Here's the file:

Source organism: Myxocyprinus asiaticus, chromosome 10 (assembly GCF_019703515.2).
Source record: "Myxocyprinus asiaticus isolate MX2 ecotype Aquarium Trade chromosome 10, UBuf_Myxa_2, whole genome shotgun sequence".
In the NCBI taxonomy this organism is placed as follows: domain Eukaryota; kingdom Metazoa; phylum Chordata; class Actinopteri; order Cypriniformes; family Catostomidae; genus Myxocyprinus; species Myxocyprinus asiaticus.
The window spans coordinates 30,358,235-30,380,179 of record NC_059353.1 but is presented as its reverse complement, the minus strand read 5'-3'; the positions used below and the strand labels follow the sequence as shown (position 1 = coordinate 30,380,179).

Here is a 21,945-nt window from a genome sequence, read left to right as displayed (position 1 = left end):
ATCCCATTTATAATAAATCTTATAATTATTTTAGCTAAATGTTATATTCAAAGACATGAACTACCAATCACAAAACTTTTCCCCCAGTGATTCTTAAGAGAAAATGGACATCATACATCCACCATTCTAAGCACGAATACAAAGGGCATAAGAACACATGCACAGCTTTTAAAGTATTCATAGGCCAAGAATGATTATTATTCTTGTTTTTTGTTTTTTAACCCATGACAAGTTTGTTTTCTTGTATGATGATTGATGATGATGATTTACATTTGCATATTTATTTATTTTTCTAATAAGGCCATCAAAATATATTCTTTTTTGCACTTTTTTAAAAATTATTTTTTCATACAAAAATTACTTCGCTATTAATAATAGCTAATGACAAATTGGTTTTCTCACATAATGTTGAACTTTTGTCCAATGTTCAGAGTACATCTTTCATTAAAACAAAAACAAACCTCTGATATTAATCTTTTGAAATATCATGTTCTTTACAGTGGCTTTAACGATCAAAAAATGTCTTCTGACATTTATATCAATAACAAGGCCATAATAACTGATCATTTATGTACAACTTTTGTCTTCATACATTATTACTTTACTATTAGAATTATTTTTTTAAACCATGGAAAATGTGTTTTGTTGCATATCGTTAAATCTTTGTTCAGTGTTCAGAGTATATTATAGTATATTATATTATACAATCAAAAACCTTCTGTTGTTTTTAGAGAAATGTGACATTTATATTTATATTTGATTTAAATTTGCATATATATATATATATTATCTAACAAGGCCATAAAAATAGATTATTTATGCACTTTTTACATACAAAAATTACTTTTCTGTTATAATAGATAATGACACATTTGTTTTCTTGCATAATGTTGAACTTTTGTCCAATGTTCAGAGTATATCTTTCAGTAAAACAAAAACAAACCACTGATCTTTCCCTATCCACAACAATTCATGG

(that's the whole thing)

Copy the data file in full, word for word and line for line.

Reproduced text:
Source organism: Myxocyprinus asiaticus, chromosome 10 (assembly GCF_019703515.2).
Source record: "Myxocyprinus asiaticus isolate MX2 ecotype Aquarium Trade chromosome 10, UBuf_Myxa_2, whole genome shotgun sequence".
In the NCBI taxonomy this organism is placed as follows: domain Eukaryota; kingdom Metazoa; phylum Chordata; class Actinopteri; order Cypriniformes; family Catostomidae; genus Myxocyprinus; species Myxocyprinus asiaticus.
The window spans coordinates 30,358,235-30,380,179 of record NC_059353.1 but is presented as its reverse complement, the minus strand read 5'-3'; the positions used below and the strand labels follow the sequence as shown (position 1 = coordinate 30,380,179).

Here is a 21,945-nt window from a genome sequence, read left to right as displayed (position 1 = left end):
ATCCCATTTATAATAAATCTTATAATTATTTTAGCTAAATGTTATATTCAAAGACATGAACTACCAATCACAAAACTTTTCCCCCAGTGATTCTTAAGAGAAAATGGACATCATACATCCACCATTCTAAGCACGAATACAAAGGGCATAAGAACACATGCACAGCTTTTAAAGTATTCATAGGCCAAGAATGATTATTATTCTTGTTTTTTGTTTTTTAACCCATGACAAGTTTGTTTTCTTGTATGATGATTGATGATGATGATTTACATTTGCATATTTATTTATTTTTCTAATAAGGCCATCAAAATATATTCTTTTTTGCACTTTTTTAAAAATTATTTTTTCATACAAAAATTACTTCGCTATTAATAATAGCTAATGACAAATTGGTTTTCTCACATAATGTTGAACTTTTGTCCAATGTTCAGAGTACATCTTTCATTAAAACAAAAACAAACCTCTGATATTAATCTTTTGAAATATCATGTTCTTTACAGTGGCTTTAACGATCAAAAAATGTCTTCTGACATTTATATCAATAACAAGGCCATAATAACTGATCATTTATGTACAACTTTTGTCTTCATACATTATTACTTTACTATTAGAATTATTTTTTTAAACCATGGAAAATGTGTTTTGTTGCATATCGTTAAATCTTTGTTCAGTGTTCAGAGTATATTATAGTATATTATATTATACAATCAAAAACCTTCTGTTGTTTTTAGAGAAATGTGACATTTATATTTATATTTGATTTAAATTTGCATATATATATATATATTATCTAACAAGGCCATAAAAATAGATTATTTATGCACTTTTTACATACAAAAATTACTTTTCTGTTATAATAGATAATGACACATTTGTTTTCTTGCATAATGTTGAACTTTTGTCCAATGTTCAGAGTATATCTTTCAGTAAAACAAAAACAAACCACTGATCTTTCCCTATCCACAACAATTCATGG